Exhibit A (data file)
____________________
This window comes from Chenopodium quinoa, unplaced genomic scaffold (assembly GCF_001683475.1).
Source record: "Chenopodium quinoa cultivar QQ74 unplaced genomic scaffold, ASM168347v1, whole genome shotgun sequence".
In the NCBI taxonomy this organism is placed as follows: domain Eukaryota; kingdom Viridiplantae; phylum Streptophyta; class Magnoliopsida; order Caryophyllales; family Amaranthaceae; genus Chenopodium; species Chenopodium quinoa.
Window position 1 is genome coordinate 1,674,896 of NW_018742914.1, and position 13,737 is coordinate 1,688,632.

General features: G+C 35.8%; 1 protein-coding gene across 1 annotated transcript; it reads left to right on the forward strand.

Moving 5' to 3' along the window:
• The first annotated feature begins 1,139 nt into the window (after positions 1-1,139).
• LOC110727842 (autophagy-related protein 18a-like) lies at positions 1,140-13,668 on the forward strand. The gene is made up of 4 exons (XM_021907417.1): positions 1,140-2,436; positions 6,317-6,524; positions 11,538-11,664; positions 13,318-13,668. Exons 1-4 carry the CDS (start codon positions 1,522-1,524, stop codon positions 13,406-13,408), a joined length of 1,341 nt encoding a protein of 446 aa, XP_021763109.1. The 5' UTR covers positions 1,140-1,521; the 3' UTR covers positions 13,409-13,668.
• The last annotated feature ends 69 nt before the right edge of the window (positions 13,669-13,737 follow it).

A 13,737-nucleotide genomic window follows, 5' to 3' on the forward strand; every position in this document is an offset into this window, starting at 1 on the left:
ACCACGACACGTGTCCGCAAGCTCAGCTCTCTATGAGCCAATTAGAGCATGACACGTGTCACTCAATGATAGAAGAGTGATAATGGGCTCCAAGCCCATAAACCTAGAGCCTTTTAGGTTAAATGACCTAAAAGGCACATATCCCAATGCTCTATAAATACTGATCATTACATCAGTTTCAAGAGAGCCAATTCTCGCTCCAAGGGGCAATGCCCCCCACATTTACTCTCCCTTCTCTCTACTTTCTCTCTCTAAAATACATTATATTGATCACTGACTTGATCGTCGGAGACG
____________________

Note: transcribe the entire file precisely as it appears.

This window comes from Chenopodium quinoa, unplaced genomic scaffold (assembly GCF_001683475.1).
Source record: "Chenopodium quinoa cultivar QQ74 unplaced genomic scaffold, ASM168347v1, whole genome shotgun sequence".
In the NCBI taxonomy this organism is placed as follows: domain Eukaryota; kingdom Viridiplantae; phylum Streptophyta; class Magnoliopsida; order Caryophyllales; family Amaranthaceae; genus Chenopodium; species Chenopodium quinoa.
Window position 1 is genome coordinate 1,674,896 of NW_018742914.1, and position 13,737 is coordinate 1,688,632.

General features: G+C 35.8%; 1 protein-coding gene across 1 annotated transcript; it reads left to right on the forward strand.

Moving 5' to 3' along the window:
• The first annotated feature begins 1,139 nt into the window (after positions 1-1,139).
• LOC110727842 (autophagy-related protein 18a-like) lies at positions 1,140-13,668 on the forward strand. The gene is made up of 4 exons (XM_021907417.1): positions 1,140-2,436; positions 6,317-6,524; positions 11,538-11,664; positions 13,318-13,668. Exons 1-4 carry the CDS (start codon positions 1,522-1,524, stop codon positions 13,406-13,408), a joined length of 1,341 nt encoding a protein of 446 aa, XP_021763109.1. The 5' UTR covers positions 1,140-1,521; the 3' UTR covers positions 13,409-13,668.
• The last annotated feature ends 69 nt before the right edge of the window (positions 13,669-13,737 follow it).

A 13,737-nucleotide genomic window follows, 5' to 3' on the forward strand; every position in this document is an offset into this window, starting at 1 on the left:
ACCACGACACGTGTCCGCAAGCTCAGCTCTCTATGAGCCAATTAGAGCATGACACGTGTCACTCAATGATAGAAGAGTGATAATGGGCTCCAAGCCCATAAACCTAGAGCCTTTTAGGTTAAATGACCTAAAAGGCACATATCCCAATGCTCTATAAATACTGATCATTACATCAGTTTCAAGAGAGCCAATTCTCGCTCCAAGGGGCAATGCCCCCCACATTTACTCTCCCTTCTCTCTACTTTCTCTCTCTAAAATACATTATATTGATCACTGACTTGATCGTCGGAGACG